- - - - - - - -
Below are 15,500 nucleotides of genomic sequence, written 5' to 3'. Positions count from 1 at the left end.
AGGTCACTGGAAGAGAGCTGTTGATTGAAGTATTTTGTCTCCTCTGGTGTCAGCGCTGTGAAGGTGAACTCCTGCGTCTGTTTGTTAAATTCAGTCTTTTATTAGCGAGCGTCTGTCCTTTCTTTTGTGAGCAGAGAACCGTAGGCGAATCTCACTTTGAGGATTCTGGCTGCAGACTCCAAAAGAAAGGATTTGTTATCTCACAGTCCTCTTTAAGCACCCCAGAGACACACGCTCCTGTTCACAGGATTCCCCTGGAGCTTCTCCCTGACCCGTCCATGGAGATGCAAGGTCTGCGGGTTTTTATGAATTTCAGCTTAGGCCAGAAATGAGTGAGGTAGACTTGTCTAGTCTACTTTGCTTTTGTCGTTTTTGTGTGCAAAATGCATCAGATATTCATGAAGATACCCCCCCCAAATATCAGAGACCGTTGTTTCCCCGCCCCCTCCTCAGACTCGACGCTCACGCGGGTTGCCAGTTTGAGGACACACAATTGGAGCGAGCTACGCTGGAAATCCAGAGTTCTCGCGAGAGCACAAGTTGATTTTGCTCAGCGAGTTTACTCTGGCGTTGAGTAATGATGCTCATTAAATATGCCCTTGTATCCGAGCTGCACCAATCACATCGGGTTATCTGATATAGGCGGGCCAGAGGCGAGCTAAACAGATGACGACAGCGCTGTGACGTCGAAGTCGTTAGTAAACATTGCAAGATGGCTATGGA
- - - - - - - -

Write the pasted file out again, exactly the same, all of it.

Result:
Below are 15,500 nucleotides of genomic sequence, written 5' to 3'. Positions count from 1 at the left end.
AGGTCACTGGAAGAGAGCTGTTGATTGAAGTATTTTGTCTCCTCTGGTGTCAGCGCTGTGAAGGTGAACTCCTGCGTCTGTTTGTTAAATTCAGTCTTTTATTAGCGAGCGTCTGTCCTTTCTTTTGTGAGCAGAGAACCGTAGGCGAATCTCACTTTGAGGATTCTGGCTGCAGACTCCAAAAGAAAGGATTTGTTATCTCACAGTCCTCTTTAAGCACCCCAGAGACACACGCTCCTGTTCACAGGATTCCCCTGGAGCTTCTCCCTGACCCGTCCATGGAGATGCAAGGTCTGCGGGTTTTTATGAATTTCAGCTTAGGCCAGAAATGAGTGAGGTAGACTTGTCTAGTCTACTTTGCTTTTGTCGTTTTTGTGTGCAAAATGCATCAGATATTCATGAAGATACCCCCCCCAAATATCAGAGACCGTTGTTTCCCCGCCCCCTCCTCAGACTCGACGCTCACGCGGGTTGCCAGTTTGAGGACACACAATTGGAGCGAGCTACGCTGGAAATCCAGAGTTCTCGCGAGAGCACAAGTTGATTTTGCTCAGCGAGTTTACTCTGGCGTTGAGTAATGATGCTCATTAAATATGCCCTTGTATCCGAGCTGCACCAATCACATCGGGTTATCTGATATAGGCGGGCCAGAGGCGAGCTAAACAGATGACGACAGCGCTGTGACGTCGAAGTCGTTAGTAAACATTGCAAGATGGCTATGGA